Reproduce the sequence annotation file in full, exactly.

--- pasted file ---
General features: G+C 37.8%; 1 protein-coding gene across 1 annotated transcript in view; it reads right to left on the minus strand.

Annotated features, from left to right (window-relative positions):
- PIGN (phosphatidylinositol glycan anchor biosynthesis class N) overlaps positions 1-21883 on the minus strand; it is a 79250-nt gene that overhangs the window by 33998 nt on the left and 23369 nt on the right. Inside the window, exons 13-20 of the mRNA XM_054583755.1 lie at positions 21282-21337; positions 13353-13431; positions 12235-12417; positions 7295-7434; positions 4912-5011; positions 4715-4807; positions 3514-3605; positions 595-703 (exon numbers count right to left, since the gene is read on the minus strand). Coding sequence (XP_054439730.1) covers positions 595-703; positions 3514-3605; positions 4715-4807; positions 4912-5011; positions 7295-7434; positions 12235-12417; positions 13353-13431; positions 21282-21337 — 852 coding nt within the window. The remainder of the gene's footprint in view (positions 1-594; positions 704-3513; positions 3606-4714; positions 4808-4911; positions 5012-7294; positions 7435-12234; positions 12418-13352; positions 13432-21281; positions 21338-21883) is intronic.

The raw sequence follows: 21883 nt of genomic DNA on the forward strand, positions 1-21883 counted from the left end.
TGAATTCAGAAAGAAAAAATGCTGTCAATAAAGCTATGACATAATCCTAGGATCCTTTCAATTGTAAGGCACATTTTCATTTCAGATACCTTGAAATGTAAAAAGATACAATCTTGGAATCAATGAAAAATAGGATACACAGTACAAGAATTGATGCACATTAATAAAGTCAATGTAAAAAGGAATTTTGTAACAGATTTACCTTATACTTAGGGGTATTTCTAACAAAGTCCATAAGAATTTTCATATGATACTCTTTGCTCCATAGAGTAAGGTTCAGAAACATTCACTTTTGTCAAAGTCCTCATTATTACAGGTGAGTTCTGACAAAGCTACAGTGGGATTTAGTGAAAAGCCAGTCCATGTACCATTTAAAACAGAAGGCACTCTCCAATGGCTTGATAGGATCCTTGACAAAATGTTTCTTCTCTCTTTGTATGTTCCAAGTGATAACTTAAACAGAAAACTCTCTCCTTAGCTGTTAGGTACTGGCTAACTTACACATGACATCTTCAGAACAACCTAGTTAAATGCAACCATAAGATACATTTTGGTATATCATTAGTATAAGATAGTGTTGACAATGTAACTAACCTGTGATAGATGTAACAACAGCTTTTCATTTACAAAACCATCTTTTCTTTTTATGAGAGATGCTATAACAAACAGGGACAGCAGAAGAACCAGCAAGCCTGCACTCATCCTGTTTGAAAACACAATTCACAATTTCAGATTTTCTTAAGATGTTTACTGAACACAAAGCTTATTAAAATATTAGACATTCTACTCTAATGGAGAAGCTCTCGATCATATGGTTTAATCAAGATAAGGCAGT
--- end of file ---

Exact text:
General features: G+C 37.8%; 1 protein-coding gene across 1 annotated transcript in view; it reads right to left on the minus strand.

Annotated features, from left to right (window-relative positions):
- PIGN (phosphatidylinositol glycan anchor biosynthesis class N) overlaps positions 1-21883 on the minus strand; it is a 79250-nt gene that overhangs the window by 33998 nt on the left and 23369 nt on the right. Inside the window, exons 13-20 of the mRNA XM_054583755.1 lie at positions 21282-21337; positions 13353-13431; positions 12235-12417; positions 7295-7434; positions 4912-5011; positions 4715-4807; positions 3514-3605; positions 595-703 (exon numbers count right to left, since the gene is read on the minus strand). Coding sequence (XP_054439730.1) covers positions 595-703; positions 3514-3605; positions 4715-4807; positions 4912-5011; positions 7295-7434; positions 12235-12417; positions 13353-13431; positions 21282-21337 — 852 coding nt within the window. The remainder of the gene's footprint in view (positions 1-594; positions 704-3513; positions 3606-4714; positions 4808-4911; positions 5012-7294; positions 7435-12234; positions 12418-13352; positions 13432-21281; positions 21338-21883) is intronic.

The raw sequence follows: 21883 nt of genomic DNA on the forward strand, positions 1-21883 counted from the left end.
TGAATTCAGAAAGAAAAAATGCTGTCAATAAAGCTATGACATAATCCTAGGATCCTTTCAATTGTAAGGCACATTTTCATTTCAGATACCTTGAAATGTAAAAAGATACAATCTTGGAATCAATGAAAAATAGGATACACAGTACAAGAATTGATGCACATTAATAAAGTCAATGTAAAAAGGAATTTTGTAACAGATTTACCTTATACTTAGGGGTATTTCTAACAAAGTCCATAAGAATTTTCATATGATACTCTTTGCTCCATAGAGTAAGGTTCAGAAACATTCACTTTTGTCAAAGTCCTCATTATTACAGGTGAGTTCTGACAAAGCTACAGTGGGATTTAGTGAAAAGCCAGTCCATGTACCATTTAAAACAGAAGGCACTCTCCAATGGCTTGATAGGATCCTTGACAAAATGTTTCTTCTCTCTTTGTATGTTCCAAGTGATAACTTAAACAGAAAACTCTCTCCTTAGCTGTTAGGTACTGGCTAACTTACACATGACATCTTCAGAACAACCTAGTTAAATGCAACCATAAGATACATTTTGGTATATCATTAGTATAAGATAGTGTTGACAATGTAACTAACCTGTGATAGATGTAACAACAGCTTTTCATTTACAAAACCATCTTTTCTTTTTATGAGAGATGCTATAACAAACAGGGACAGCAGAAGAACCAGCAAGCCTGCACTCATCCTGTTTGAAAACACAATTCACAATTTCAGATTTTCTTAAGATGTTTACTGAACACAAAGCTTATTAAAATATTAGACATTCTACTCTAATGGAGAAGCTCTCGATCATATGGTTTAATCAAGATAAGGCAGT